Rebecca Anthony, Research Associate at DECIPHer and Wolfson Center for Young People’s Mental Health, discusses her new paper Young People’s Online Communication and its Association with Mental Well-being: Results from the 2019 Student Health and Well-being Survey
Interpersonal communication is one of the most common activities for young people to engage with online. Most young people have a social media profile and frequently use the internet to communicate. According to recent statistics, 99% of 12- to 15 year olds are connected to the internet, and 95% report using social media before and after school daily (Home Office, 2020).
The majority of research so far has examined the association between the time spent online and depression, anxiety, mental and well-being symptoms. However, grouping together all forms of social media doesn’t allow for nuances; for example, what young people are doing and who they’re engaging with. There are huge variations to what people are doing online. Going on TikTok and watching YouTube videos isn’t the same as direct messaging a friend or playing video games online with friends you’ve seen at school that day.
We used data from the Student Health and Well-being Survey, a biannual survey administered to 11-to-16 year old secondary school pupils in Wales developed from the World Health Organisations Health Behaviour in School Aged Children survey (the HBSC survey).
The survey aims to monitor adolescent health behaviors in Wales to increase our understanding and inform policy. It covers a huge amount of themes, such as mental health and well-being, school life, physical activity and diet, family life, social relationships, substance use and gambling. In 2019, 119,000 students from 198 schools across Wales completed the survey, making it a fantastic resource that provides a nationally representative sample of adolescents in Wales.
We looked at responses from over 38,000 children and young people – the sub sample of the main survey – who were asked about their online communication behaviors. We used multivariate models to assess the relationship between who adolescents were communicating with online and their mental well-being. Within these regression models, we controlled for confounders such as passive social media use – i.e. using social media to escape from negative feelings, friendship quality, how they perceive their friendships, their relationships with friends and cyber bullying.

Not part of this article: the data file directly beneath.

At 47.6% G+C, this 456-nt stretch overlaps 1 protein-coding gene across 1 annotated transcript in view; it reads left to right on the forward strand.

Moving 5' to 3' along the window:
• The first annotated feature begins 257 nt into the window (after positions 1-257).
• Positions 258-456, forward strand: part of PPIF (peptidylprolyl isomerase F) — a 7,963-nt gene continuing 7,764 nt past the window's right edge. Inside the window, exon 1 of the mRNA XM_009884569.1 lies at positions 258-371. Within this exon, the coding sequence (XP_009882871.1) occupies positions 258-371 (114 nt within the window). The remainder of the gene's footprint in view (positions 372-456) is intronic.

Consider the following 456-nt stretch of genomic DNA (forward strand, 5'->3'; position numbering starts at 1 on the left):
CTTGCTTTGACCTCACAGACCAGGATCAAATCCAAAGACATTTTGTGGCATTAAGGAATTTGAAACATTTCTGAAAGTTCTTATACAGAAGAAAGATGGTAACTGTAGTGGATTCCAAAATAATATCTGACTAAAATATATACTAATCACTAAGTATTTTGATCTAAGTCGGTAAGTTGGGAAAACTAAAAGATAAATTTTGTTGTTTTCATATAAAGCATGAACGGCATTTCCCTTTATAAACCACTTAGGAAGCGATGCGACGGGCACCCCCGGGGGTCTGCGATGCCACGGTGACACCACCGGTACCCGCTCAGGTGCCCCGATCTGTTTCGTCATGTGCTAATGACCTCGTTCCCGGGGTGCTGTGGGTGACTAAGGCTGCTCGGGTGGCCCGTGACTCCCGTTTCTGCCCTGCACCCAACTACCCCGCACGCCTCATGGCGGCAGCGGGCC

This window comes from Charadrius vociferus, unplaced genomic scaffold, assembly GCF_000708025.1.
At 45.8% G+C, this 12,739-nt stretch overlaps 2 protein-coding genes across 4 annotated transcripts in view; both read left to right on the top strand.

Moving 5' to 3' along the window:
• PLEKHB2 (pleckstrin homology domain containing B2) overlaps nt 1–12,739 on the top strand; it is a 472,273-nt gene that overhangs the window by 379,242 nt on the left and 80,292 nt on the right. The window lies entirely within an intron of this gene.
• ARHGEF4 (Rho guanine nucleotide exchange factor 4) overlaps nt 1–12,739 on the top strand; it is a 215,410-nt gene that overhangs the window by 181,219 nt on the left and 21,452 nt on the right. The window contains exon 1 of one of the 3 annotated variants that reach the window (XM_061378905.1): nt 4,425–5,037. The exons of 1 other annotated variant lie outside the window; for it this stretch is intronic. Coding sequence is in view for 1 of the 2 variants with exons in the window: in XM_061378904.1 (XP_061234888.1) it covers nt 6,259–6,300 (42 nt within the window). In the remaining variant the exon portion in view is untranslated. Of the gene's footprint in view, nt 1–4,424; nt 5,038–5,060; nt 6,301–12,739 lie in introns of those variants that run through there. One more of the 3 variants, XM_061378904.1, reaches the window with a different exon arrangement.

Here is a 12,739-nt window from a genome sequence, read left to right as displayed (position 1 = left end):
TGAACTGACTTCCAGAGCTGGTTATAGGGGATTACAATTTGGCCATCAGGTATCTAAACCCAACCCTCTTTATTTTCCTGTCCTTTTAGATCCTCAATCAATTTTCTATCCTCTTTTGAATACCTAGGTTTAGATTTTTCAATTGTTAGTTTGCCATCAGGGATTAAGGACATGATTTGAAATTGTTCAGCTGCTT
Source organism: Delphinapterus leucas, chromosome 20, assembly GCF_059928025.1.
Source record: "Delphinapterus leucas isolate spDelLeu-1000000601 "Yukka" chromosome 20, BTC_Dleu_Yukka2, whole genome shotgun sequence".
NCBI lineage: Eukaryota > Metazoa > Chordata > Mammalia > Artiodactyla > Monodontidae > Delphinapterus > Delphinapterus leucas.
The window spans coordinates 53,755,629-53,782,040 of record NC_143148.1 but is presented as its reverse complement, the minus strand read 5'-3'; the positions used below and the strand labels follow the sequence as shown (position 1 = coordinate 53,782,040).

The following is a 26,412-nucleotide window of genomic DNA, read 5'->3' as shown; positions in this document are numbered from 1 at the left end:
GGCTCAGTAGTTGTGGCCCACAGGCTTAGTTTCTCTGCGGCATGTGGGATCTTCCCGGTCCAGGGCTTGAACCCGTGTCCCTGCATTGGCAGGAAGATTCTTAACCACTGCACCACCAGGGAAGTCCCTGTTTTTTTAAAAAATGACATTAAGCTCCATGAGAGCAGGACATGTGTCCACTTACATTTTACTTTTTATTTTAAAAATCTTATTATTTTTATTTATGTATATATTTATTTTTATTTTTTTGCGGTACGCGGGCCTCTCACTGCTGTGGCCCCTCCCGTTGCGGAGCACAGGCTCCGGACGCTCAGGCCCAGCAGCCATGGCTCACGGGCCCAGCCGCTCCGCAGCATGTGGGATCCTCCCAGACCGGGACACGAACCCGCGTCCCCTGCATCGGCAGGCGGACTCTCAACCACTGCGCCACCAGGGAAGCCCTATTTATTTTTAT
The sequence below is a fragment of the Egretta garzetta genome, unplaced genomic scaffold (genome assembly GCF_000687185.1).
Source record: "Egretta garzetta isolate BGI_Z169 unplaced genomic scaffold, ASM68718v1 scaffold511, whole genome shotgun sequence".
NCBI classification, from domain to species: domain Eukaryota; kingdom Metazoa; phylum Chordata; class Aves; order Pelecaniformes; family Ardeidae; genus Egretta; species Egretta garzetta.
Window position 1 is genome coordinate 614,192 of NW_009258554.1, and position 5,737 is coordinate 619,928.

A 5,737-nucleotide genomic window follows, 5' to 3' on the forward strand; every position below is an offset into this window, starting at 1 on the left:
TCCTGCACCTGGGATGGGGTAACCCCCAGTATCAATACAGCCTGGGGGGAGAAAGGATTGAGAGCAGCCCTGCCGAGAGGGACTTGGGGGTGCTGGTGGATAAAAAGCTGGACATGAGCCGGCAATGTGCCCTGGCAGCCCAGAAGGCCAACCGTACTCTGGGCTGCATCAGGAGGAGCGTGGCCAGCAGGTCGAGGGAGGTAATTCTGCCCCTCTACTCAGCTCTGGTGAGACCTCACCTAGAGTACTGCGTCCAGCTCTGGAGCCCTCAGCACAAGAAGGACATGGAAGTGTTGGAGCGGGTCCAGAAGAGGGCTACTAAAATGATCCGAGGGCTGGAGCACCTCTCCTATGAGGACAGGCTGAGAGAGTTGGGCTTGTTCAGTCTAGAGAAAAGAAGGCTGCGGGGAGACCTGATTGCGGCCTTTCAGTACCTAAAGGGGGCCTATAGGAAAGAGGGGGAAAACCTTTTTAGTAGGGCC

Watch this video abstract from Rebecca Anthony on her ACAMH 2023 Special Issue paper Young people’s online communication and its association with mental well-being: results from the 2019 student health and well-being survey
We found that students are highly engaged on social networking sites. Many were using these sites daily and we found frequent online communication with their best friends and their wider friendship groups were associated with higher levels of well-being. However, the frequency of online contact with virtual friends, i.e. friends they haven’t met in real life, only made online, was associated with poorer well-being and it had a much larger negative association for girls than boys.
A more nuanced view?
Conclusions from our study are that research investigating time spent online only may be over-simplistic and doesn’t consider some specific nuances, such as what they’re doing and who they are engaging with.
Rather than overemphasizing the significance of time spent online and casting online communication as something that needs to be heavily monitored and controlled, educators and parents should acknowledge the possible benefits of online communication with existing friendship groups, while limiting harms. We felt that interventions to improve young people’s well-being should also consider these positive associations.
The Child and Adolescent Mental Health (ACAMH) 2023 Special Issue paper Young people’s online communication and its association with mental well-being: results from the 2019 student health and well-being survey can be read here: bit.ly/3Jb2NUp. Authors: Rebecca Anthony, Honor Young, Gillian Hewitt, Luke Sloan, Graham Moore, Simon Murphy and Steven Cook.
This work led by researchers at DECIPHer was supported by joint funding from Ministers of Education and Mental Health at Welsh Government, Health and Care Research Wales and the Wolfson Centre for Young People’s Mental Health. The authors thank all school staff and students who completed the survey.
With special thanks to ACAMH for allowing us to reproduce their video.